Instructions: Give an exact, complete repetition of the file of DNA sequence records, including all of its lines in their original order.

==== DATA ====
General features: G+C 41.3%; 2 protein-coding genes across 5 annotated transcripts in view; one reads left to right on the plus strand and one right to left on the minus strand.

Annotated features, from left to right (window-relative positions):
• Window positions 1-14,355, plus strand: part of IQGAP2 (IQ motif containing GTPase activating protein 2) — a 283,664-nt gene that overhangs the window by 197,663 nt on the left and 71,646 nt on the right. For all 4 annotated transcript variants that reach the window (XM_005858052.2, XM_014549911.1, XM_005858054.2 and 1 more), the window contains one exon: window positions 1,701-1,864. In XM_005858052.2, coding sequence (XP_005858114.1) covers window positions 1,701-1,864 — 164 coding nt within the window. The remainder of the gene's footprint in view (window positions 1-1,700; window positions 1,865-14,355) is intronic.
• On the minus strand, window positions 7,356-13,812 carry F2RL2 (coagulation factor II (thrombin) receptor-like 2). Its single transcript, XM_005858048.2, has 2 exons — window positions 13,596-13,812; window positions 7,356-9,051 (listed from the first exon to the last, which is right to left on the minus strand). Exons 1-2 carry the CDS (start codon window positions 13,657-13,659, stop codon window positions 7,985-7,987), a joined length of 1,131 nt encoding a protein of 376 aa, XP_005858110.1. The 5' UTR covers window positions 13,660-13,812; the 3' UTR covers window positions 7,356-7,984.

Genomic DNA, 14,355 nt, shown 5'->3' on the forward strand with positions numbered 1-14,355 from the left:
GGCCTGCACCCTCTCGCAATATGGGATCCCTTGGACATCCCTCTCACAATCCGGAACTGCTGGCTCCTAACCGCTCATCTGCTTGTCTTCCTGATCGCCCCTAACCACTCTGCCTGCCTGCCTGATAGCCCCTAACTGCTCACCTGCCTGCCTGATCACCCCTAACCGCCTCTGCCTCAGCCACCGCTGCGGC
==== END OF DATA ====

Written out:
General features: G+C 41.3%; 2 protein-coding genes across 5 annotated transcripts in view; one reads left to right on the plus strand and one right to left on the minus strand.

Annotated features, from left to right (window-relative positions):
• Window positions 1-14,355, plus strand: part of IQGAP2 (IQ motif containing GTPase activating protein 2) — a 283,664-nt gene that overhangs the window by 197,663 nt on the left and 71,646 nt on the right. For all 4 annotated transcript variants that reach the window (XM_005858052.2, XM_014549911.1, XM_005858054.2 and 1 more), the window contains one exon: window positions 1,701-1,864. In XM_005858052.2, coding sequence (XP_005858114.1) covers window positions 1,701-1,864 — 164 coding nt within the window. The remainder of the gene's footprint in view (window positions 1-1,700; window positions 1,865-14,355) is intronic.
• On the minus strand, window positions 7,356-13,812 carry F2RL2 (coagulation factor II (thrombin) receptor-like 2). Its single transcript, XM_005858048.2, has 2 exons — window positions 13,596-13,812; window positions 7,356-9,051 (listed from the first exon to the last, which is right to left on the minus strand). Exons 1-2 carry the CDS (start codon window positions 13,657-13,659, stop codon window positions 7,985-7,987), a joined length of 1,131 nt encoding a protein of 376 aa, XP_005858110.1. The 5' UTR covers window positions 13,660-13,812; the 3' UTR covers window positions 7,356-7,984.

Genomic DNA, 14,355 nt, shown 5'->3' on the forward strand with positions numbered 1-14,355 from the left:
GGCCTGCACCCTCTCGCAATATGGGATCCCTTGGACATCCCTCTCACAATCCGGAACTGCTGGCTCCTAACCGCTCATCTGCTTGTCTTCCTGATCGCCCCTAACCACTCTGCCTGCCTGCCTGATAGCCCCTAACTGCTCACCTGCCTGCCTGATCACCCCTAACCGCCTCTGCCTCAGCCACCGCTGCGGC